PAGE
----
November 17, 2021 – Huawei is considering both licensing its smartphone designs to other companies and selling its server business, following sanctions placed on the Chinese telecom manufacturer by Washington, according to LightReading.
Reportedly, Huawei is looking into Xnova and TD Tech Ltd. as options to which it could license its designs since U.S. blacklists prevent it from buying semiconductor components from certain sources.
Taiwan Semiconductor Manufacturing Company, the largest and most advanced chipmaker in the world, is among the manufacturers Huawei can no longer buy from. They are also unable to access Google’s Android apps or Qualcomm 5G wireless modems.
The company’s exploration of selling its server business to a consortium reportedly including Henan Information Industry Investment Company and consumer electronics company Huaqin Technology Company stems from its inability to now buy processors from Intel.
Sales have fallen at Huawei in four consecutive quarters, with third-quarter revenues dropping 38 percent lower than numbers from a year earlier and company smartphone revenues expected to decrease between $30 and 40 billion this year.
Washington’s actions against Huawei also affect Hytera Communications Corporation, Hangzhou Hikvision Digital Technology Company and Zhejiang Dahua Technology Company.
Study shows high satisfaction with fiber
The Fiber Broadband Association released on Tuesday results from a study which shows high customer satisfaction with fiber service compared to other broadband technologies.
The study, analyzing data from 4,300 May 2021 surveys of U.S. and Canadian broadband customers, has stronger reliability, higher satisfaction rates and lower cost per Mbps than other technologies including cable, satellite and mobile wireless.
RVA LLC Market Research & Consulting has conducted this same study for the FBA annually since 2006, surveying broadband technology deployment numbers, satisfaction rates and market growth rates.
The study stated that fiber has an average net promoter score of 20% while other broadband technologies have net negative scores. Fiber’s cost per Mbps was found to be $0.66 while other technologies’ were between $1 and $6, in addition to having the highest speeds, lowest latency and increases to the value of real estate where it is installed.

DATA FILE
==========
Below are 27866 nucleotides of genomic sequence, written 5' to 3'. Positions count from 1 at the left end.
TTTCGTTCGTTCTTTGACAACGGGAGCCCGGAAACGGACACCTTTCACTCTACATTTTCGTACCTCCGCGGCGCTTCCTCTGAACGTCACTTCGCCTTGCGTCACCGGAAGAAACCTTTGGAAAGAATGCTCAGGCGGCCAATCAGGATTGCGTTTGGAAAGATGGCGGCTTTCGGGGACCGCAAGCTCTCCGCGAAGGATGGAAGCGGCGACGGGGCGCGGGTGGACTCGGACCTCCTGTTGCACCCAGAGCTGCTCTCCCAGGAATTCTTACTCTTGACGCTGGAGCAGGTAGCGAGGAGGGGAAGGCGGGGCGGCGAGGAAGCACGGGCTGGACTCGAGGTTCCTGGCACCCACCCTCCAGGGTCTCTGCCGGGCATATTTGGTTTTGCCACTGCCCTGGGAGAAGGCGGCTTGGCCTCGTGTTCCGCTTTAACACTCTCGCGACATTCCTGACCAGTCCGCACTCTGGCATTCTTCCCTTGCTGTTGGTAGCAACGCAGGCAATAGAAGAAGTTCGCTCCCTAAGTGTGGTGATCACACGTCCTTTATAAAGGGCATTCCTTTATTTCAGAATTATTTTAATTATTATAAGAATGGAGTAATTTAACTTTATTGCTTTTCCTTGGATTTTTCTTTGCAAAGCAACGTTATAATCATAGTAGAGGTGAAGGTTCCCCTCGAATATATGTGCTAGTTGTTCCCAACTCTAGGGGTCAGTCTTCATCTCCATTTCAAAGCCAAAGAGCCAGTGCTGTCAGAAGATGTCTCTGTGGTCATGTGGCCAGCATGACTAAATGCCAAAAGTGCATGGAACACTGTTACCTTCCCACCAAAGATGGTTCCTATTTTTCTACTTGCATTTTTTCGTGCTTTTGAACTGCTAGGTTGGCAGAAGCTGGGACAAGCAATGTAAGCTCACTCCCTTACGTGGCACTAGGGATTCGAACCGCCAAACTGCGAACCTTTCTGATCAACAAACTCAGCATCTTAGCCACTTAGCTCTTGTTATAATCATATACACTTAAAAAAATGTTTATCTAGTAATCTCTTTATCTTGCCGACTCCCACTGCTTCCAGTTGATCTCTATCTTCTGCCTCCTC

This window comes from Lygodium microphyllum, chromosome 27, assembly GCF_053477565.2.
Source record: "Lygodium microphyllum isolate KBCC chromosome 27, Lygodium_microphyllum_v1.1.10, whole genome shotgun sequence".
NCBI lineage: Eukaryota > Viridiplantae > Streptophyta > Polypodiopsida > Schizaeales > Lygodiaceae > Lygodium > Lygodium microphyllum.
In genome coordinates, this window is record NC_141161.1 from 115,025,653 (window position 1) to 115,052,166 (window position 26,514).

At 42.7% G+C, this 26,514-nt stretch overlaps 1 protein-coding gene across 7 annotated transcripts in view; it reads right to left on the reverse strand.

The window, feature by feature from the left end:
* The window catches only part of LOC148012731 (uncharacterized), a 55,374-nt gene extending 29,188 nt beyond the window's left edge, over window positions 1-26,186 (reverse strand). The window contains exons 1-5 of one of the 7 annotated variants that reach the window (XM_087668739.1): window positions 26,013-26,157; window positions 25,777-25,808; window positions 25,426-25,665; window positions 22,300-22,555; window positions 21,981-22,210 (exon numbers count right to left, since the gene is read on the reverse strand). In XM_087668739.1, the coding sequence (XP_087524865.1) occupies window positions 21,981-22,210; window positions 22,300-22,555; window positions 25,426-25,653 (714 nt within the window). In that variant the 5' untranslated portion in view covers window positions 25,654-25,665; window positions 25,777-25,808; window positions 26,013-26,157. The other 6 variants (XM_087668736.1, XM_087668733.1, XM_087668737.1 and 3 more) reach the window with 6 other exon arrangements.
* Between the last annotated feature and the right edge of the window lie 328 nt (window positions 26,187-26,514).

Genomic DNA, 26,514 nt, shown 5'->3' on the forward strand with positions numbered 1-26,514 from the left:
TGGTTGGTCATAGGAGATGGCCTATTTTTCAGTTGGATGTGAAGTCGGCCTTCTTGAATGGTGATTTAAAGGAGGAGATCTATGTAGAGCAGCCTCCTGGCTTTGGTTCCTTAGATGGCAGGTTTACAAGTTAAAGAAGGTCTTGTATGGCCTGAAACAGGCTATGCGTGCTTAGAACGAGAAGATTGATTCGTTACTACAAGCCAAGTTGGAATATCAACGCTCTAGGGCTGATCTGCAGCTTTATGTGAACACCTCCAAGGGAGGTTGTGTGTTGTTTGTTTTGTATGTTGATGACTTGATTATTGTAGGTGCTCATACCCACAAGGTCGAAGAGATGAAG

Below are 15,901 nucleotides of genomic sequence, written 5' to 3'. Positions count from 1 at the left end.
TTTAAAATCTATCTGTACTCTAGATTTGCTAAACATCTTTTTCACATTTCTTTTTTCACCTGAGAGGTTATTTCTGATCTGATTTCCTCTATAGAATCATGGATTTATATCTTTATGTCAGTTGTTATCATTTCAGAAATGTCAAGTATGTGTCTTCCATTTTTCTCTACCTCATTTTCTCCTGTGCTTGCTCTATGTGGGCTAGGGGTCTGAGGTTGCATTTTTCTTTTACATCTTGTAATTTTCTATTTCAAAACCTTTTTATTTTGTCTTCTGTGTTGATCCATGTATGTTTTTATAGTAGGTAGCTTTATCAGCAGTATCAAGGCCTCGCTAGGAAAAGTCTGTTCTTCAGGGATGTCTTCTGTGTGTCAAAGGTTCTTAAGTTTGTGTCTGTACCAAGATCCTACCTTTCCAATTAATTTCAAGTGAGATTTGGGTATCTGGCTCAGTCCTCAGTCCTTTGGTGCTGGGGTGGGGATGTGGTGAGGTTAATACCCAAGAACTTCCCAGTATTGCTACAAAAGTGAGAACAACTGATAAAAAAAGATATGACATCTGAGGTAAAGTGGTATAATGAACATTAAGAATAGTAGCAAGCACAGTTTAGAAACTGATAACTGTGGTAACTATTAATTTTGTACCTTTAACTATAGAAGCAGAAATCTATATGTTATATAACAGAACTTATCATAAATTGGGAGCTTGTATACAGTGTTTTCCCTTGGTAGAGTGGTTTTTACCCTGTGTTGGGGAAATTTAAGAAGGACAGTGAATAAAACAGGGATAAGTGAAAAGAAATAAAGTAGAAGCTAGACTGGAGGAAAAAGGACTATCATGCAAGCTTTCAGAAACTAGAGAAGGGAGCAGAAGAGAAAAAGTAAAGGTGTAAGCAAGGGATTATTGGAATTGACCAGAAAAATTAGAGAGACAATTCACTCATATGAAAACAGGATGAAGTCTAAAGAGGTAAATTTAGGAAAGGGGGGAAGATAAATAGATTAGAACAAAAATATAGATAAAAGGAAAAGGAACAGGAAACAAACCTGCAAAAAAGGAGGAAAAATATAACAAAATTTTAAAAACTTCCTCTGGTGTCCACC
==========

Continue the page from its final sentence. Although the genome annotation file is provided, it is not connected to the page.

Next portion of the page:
“This research underscores the fact that fiber is the superior broadband technology because of its ability to reliably connect families and businesses to new opportunities,” said FBA President Gary Bolton in a press release sharing the study’s results.
Los Angeles-area high speed fiber project
SiFi Networks will construct a 10-gig enabled fiber optic network in Simi Valley, California, the company announced in a press release Wednesday.
SiFi says that the citywide network, known as Simi Valley FiberCity, is set to begin construction in December and bring high speed fiber connectivity to every home and business in Simi Valley at no taxpayer cost.
The open access network will make service available to multiple providers. SiFi says the network will “boost economic development,” enable Simi Valley to implement Smart City applications, and help close the digital divide.
SiFi’s construction partners Lat Long Infrastructure will lead construction of the network and Flume Internet and GigabitNow will serve as the first internet service providers for the network. First customers are expected to begin receiving “high-speed, reliable fiber connectivity with no delays or buffering in 2022.” More than 47,600 homes and businesses are estimated to benefit from the new project.
“Simi Valley FiberCity will bring the community into the future of connectivity with super-fast speeds and reliable service citywide,” said Ben Bawtree-Jobson, CEO of SiFi.